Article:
Speaking of which …
3. Just add eggnog … or tequila.
Depending on how you and your clan get yourselves into the holiday spirit, there might be some holiday, ahem, spirits going around. Spiked eggnog. A touch of hot toddy perhaps. Maybe even a shot of tequila depending on how well everyone is getting along.
When the drinking begins, there’s really only one game to play with the family (or at least with those old enough to imbibe): “Wii Sports Resort.”
Oh sure, this collection of motion-controlled minigames is perfect for just about any crowd at just about any time regardless of alcohol intake. But a recent evening spent gaming with a (somewhat tipsy) group of my family of friends, proved to me that this is the only game people will want to play once they’ve had a cup o’ ‘nog or three.
The sequel to the original “Wii Sports” game, “Wii Sports Resort” offers an entirely new set of sports-themed games that are, thanks to the Wii's motion-sensitive remotes, a breeze to jump into. And since “Resort” makes use of the new “Wii Motion Plus” gadget (which it comes bundled with), the movement-sensing capabilities of the game are even more accurate than before.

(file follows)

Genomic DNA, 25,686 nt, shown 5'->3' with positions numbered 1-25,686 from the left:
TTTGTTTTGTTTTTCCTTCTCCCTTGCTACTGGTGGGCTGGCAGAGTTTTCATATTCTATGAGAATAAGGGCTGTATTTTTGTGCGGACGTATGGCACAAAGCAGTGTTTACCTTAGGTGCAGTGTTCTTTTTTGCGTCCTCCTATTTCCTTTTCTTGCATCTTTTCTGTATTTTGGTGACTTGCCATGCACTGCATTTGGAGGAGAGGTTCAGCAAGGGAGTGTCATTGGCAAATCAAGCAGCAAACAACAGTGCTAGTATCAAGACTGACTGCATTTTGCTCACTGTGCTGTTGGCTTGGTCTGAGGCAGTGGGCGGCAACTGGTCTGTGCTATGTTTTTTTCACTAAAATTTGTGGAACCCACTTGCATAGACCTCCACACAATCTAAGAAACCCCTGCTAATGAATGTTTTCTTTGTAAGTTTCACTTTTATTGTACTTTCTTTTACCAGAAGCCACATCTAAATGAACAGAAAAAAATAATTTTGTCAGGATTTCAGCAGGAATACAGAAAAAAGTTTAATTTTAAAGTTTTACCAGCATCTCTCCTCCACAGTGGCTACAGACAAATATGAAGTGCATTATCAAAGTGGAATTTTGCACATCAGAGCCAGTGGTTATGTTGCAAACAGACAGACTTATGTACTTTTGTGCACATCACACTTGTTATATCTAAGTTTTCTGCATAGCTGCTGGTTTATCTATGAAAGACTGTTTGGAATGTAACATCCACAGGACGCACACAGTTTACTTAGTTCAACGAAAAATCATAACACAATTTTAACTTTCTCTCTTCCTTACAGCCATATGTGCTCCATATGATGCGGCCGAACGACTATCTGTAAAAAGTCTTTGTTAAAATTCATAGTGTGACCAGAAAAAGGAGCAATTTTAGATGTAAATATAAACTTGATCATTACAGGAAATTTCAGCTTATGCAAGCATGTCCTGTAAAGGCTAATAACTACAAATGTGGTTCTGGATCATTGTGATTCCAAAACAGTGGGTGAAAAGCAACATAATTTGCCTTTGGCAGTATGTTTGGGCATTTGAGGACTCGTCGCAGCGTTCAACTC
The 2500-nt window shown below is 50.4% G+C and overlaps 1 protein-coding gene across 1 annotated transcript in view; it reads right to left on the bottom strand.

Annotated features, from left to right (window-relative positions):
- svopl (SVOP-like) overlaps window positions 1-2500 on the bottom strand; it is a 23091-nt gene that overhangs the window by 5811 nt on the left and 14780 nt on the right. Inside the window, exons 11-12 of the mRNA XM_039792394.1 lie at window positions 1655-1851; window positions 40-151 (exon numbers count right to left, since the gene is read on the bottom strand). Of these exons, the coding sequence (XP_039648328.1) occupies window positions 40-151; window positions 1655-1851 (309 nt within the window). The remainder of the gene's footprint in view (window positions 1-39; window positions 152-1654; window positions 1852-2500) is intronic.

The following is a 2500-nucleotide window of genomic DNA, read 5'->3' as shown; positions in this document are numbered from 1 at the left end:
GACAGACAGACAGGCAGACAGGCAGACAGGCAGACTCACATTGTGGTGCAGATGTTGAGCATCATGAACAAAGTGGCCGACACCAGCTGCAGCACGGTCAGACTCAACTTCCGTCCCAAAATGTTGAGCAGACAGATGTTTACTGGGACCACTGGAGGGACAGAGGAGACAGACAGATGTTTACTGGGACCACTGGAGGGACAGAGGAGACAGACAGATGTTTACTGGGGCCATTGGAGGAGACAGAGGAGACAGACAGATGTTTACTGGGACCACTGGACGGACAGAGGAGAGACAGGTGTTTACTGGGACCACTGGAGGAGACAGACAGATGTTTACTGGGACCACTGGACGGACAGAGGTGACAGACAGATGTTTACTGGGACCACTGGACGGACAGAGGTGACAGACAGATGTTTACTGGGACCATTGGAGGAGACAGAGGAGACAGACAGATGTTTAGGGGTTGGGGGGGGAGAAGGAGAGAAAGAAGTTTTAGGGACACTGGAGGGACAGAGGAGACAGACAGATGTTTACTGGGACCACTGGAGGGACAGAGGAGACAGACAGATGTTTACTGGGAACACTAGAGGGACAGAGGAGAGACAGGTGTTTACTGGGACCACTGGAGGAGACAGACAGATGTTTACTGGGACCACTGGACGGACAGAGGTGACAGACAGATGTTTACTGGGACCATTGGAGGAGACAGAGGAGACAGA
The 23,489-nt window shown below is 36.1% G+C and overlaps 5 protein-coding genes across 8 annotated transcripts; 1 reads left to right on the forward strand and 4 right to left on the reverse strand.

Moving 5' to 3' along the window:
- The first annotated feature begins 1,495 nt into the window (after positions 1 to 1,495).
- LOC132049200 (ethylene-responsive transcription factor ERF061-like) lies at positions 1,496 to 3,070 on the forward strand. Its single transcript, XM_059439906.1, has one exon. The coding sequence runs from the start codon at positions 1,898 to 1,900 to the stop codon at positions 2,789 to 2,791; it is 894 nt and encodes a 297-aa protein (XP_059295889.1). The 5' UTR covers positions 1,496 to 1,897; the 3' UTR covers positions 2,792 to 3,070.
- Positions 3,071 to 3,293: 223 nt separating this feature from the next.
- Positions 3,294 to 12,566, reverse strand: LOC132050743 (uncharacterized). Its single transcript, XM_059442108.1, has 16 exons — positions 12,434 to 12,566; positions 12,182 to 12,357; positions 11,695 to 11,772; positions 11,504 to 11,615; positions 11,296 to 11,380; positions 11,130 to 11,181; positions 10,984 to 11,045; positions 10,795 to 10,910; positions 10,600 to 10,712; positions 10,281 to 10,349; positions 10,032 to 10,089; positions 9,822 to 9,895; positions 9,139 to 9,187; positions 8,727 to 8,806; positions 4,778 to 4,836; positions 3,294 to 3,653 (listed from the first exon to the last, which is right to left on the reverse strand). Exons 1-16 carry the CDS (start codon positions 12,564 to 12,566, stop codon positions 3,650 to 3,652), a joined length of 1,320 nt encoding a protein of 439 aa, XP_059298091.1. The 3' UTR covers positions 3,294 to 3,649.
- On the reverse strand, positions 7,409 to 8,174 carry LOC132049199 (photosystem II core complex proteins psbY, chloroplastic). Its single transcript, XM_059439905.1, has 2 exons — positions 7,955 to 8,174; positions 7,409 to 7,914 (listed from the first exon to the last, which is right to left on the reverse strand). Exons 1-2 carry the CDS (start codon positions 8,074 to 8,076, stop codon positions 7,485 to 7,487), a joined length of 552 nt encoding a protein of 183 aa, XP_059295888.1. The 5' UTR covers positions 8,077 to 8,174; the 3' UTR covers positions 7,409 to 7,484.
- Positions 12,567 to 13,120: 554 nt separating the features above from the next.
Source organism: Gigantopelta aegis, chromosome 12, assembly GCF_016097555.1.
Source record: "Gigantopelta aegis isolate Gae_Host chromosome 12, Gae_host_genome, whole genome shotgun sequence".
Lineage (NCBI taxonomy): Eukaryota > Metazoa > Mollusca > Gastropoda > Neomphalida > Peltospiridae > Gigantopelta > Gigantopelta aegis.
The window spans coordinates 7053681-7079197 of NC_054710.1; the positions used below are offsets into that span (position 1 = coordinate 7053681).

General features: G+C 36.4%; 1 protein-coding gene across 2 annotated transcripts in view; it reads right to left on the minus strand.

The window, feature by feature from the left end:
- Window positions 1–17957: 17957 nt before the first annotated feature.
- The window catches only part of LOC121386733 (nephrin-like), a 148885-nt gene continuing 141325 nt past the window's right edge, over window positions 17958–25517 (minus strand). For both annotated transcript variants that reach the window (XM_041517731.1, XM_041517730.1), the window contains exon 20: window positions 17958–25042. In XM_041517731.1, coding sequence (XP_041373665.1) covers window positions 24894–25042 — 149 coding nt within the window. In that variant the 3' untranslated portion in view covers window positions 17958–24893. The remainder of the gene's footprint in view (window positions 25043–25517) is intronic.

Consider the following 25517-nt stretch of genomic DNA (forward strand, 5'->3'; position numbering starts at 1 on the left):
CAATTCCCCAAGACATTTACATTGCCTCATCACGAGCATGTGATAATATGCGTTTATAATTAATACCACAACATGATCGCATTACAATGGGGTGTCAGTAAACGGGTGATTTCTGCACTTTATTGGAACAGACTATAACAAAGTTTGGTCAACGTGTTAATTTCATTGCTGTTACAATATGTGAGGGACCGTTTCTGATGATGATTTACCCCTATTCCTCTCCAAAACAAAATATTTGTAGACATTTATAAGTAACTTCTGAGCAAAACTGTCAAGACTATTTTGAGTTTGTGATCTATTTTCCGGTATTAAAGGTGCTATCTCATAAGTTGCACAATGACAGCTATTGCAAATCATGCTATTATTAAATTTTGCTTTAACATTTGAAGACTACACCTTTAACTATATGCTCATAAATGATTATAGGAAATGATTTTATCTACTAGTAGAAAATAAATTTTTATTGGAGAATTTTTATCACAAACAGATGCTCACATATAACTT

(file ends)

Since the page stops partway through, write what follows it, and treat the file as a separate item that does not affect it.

You can go canoeing, play table tennis or try your skills at archery ... and all you have to do is move the Wii Remote and Nunchuk similar to the way you would when playing these sports in the real world.
I assure you though, once the ‘nog is flowing, everyone will want to play one “Wii Sports Resort” minigame and one minigame only: the sword-fighting minigame. After all, nothing says “Happy Holidays” like clubbing each other with virtual swords.
4. Don’t be afraid to try something new. No really.
Here’s the thing, people: You think you know your family. You think you know what they like and don’t like. You think you know what they will and won’t do. But you don’t know jack about the people you’re related to. Trust me.